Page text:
Kameryn Jayne Vanwallegham

Kameryn Jayne Vanwallegham

Born: May, 2005

Kameryn Jayne Vanwallegham

  • Hometown: Sudbury, Ontario
  • Year of Diagnosis: 2012
  • Diagnosis: Acute Lymphoblastic Leukemia ALL

Some facts about my treatment:

– It’s easy to cure
– It’s not a rare kind of cancer
– I don’t have to stay in the hospital for a long time (when I started I only stayed in the hospital for 2 weeks)
– I go to the hospital to get chemotherapy and I get it at home
– It does not hurt to get chemotherapy
– I get chemo through my port in an iv bag, or in a pill
– I get arm pokes sometimes because they have to draw my blood
– I don’t like getting my chemotherapy pills at home because some of them are really gross tasting
– Lots of my chemotherapy is really yucky, but I know that I have to take it to get better and it’s worth it

What I want people to know about me

I’m feeling fine. I like to skate, downhill and cross-country skiing, swimming with my mermaid tail, dancing, and doing lots of messy art like painting and trying experiments. I like everything in my art desk actually.

My favourite day was

When I got to get out of the hospital.

The worst thing about having cancer

Getting treatments when you have to stay in the hospital overnight.

What do you want to be when you grow up?

Any kind of teacher.

My message to other kids undergoing treatment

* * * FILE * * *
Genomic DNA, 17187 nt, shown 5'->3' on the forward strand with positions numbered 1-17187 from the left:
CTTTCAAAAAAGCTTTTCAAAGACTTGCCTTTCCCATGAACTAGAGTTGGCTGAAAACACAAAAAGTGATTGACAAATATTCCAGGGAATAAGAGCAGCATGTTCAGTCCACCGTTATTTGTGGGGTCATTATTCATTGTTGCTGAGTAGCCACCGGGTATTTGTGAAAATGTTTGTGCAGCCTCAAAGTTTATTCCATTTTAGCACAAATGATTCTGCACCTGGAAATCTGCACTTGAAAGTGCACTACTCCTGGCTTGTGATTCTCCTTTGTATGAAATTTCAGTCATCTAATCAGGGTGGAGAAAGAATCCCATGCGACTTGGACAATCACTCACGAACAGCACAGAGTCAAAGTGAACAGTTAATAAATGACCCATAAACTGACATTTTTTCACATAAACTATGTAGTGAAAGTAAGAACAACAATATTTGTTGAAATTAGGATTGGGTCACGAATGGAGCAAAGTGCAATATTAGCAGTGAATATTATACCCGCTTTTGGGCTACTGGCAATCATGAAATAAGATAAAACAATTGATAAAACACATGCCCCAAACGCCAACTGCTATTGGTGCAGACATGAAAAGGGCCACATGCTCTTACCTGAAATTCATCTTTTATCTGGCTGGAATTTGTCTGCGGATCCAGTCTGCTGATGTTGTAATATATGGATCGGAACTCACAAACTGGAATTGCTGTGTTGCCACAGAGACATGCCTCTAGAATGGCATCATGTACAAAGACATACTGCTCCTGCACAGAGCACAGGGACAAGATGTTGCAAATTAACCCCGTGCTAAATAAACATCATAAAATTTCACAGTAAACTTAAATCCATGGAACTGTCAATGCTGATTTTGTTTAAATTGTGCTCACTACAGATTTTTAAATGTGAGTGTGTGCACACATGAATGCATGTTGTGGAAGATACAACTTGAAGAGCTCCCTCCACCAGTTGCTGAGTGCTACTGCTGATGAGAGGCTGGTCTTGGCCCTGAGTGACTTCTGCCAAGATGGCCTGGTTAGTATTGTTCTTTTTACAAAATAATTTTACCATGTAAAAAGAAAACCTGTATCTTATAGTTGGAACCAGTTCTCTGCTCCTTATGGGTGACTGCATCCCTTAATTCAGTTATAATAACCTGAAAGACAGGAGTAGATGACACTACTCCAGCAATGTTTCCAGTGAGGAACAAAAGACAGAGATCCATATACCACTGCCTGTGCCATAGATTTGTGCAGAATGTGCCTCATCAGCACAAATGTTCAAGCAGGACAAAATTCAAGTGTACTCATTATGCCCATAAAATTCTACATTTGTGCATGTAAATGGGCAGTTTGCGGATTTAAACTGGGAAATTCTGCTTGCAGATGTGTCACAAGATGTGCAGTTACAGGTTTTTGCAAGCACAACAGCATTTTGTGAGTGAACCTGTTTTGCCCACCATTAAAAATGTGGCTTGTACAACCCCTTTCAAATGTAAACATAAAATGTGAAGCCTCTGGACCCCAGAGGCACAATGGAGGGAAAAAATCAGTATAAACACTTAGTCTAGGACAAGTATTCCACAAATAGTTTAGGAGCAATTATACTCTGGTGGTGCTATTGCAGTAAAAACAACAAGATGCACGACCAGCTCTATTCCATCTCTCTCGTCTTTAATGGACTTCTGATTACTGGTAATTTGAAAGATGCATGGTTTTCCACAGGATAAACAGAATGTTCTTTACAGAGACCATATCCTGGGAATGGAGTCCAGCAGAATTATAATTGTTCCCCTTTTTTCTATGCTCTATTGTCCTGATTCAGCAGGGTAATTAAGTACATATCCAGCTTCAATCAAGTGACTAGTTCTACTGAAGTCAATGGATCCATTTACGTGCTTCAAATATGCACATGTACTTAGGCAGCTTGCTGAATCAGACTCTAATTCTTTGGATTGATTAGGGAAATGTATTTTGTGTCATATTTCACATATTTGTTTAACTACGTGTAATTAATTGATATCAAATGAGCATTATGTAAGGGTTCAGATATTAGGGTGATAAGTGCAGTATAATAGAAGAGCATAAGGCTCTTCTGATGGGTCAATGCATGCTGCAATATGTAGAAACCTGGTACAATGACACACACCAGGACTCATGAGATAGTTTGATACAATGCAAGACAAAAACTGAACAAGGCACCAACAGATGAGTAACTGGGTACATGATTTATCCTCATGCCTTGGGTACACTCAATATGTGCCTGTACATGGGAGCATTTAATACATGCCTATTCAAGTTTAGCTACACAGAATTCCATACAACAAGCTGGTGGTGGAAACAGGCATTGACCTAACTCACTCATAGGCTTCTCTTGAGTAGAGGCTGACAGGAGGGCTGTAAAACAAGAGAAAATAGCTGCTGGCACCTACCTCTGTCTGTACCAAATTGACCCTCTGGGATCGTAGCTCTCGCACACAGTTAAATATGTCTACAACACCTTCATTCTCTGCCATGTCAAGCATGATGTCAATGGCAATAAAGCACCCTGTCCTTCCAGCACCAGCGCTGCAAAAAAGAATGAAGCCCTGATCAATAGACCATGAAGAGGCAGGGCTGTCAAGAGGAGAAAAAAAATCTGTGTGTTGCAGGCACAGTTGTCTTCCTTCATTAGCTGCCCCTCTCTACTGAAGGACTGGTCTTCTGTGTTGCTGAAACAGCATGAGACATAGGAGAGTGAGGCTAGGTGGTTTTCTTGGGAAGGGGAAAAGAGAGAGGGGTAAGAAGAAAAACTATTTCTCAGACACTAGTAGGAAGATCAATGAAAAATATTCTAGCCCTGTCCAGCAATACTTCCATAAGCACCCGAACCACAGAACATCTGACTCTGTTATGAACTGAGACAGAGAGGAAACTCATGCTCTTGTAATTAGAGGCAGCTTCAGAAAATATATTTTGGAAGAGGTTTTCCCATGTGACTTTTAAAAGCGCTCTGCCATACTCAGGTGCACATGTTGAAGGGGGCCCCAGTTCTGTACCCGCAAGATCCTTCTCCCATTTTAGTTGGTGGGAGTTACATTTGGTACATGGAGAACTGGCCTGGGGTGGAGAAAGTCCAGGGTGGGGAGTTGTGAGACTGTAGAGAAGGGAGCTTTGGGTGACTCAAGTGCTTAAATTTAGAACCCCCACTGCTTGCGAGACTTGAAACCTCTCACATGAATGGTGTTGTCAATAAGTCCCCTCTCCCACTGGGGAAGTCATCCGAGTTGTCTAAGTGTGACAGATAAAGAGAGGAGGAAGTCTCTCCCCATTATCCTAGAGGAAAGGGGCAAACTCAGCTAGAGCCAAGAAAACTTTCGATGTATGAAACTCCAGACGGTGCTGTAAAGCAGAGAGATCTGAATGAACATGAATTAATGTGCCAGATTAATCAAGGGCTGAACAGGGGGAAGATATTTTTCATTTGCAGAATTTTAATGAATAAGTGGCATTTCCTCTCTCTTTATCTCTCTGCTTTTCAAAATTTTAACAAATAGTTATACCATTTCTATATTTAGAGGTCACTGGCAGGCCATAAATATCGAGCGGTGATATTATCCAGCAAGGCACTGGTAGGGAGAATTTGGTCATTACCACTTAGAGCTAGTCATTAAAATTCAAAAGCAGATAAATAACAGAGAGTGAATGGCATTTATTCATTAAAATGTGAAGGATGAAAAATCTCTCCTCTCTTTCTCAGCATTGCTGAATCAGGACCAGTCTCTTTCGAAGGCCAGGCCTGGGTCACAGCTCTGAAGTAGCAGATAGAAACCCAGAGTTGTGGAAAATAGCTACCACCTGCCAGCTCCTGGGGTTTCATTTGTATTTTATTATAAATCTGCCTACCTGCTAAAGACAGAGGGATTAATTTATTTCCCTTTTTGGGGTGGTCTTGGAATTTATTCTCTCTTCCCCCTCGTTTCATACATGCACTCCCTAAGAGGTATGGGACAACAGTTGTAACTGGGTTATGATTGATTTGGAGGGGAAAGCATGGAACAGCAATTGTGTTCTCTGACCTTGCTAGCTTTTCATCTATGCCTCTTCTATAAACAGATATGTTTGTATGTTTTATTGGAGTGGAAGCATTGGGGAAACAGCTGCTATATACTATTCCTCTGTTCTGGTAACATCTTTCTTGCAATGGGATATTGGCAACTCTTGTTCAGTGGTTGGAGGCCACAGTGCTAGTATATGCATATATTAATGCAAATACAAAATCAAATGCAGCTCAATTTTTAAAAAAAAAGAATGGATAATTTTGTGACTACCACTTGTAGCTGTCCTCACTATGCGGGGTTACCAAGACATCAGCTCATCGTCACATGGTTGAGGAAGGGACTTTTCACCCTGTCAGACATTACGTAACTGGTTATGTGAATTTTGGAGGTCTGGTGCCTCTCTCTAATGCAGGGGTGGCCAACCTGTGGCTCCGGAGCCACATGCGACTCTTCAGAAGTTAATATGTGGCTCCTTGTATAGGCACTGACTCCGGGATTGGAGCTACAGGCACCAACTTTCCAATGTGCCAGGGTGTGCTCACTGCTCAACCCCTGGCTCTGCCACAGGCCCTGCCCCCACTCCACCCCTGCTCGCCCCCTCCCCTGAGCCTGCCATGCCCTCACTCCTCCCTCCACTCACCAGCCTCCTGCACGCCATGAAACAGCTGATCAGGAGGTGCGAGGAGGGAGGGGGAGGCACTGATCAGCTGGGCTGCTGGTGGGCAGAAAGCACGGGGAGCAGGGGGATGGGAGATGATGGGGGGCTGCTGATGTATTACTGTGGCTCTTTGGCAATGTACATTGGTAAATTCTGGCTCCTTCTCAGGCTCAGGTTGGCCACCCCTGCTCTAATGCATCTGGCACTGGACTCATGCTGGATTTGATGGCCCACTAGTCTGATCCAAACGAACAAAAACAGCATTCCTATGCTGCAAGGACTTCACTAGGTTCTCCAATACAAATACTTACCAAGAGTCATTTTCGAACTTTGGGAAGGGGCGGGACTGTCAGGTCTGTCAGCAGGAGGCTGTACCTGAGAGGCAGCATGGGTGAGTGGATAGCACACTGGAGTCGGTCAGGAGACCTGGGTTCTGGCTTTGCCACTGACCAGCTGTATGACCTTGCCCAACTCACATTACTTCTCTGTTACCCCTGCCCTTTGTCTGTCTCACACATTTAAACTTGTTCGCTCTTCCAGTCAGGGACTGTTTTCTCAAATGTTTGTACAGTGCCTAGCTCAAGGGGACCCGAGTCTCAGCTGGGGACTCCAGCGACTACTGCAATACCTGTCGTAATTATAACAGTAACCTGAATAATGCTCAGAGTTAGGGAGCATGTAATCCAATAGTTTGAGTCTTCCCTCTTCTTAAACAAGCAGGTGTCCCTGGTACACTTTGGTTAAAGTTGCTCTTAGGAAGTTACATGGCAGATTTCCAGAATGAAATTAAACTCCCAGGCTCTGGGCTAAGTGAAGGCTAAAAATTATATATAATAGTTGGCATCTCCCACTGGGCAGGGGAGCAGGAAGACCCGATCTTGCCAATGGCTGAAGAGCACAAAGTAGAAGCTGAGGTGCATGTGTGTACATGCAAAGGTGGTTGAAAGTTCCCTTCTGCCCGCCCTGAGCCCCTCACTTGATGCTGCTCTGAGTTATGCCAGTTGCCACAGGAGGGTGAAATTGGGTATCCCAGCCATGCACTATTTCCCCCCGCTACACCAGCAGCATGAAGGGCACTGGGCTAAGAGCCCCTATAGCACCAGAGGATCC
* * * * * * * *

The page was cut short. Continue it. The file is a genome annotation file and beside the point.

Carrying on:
I would tell them to not be scared, it’s ok. Don’t worry. Just once you get it done, it will be done and overwith.

If you could have one superpower strength, what would it be?

To get rid of cancer.

If I had three wishes they would be…

1) I could be a real live mermaid.
2) I wish to live underwater.
3) I wish I could swim with Mahina the mermaid.

I’m involved with Coast to Coast because…

Because my Auntie T’s friend asked me to be.


Our Featured Ambassador

This is Josh Nelson – a childhood cancer survivor. He knows about facing all the challenges of childhood cancer:

“I know first-hand how it feels to be a prisoner in the hospital and endure the surgeries and the endless needles and treatments. I know how it feels to lose my hair, throw up regularly and watch other kids around me earn their wings. I lost a part of my childhood that I will never get back. I know how it feels to look different and to be different. That’s something that I wouldn’t wish for any other kid to go through, and that is why I do what I do.”

Read more about Josh’s journey »

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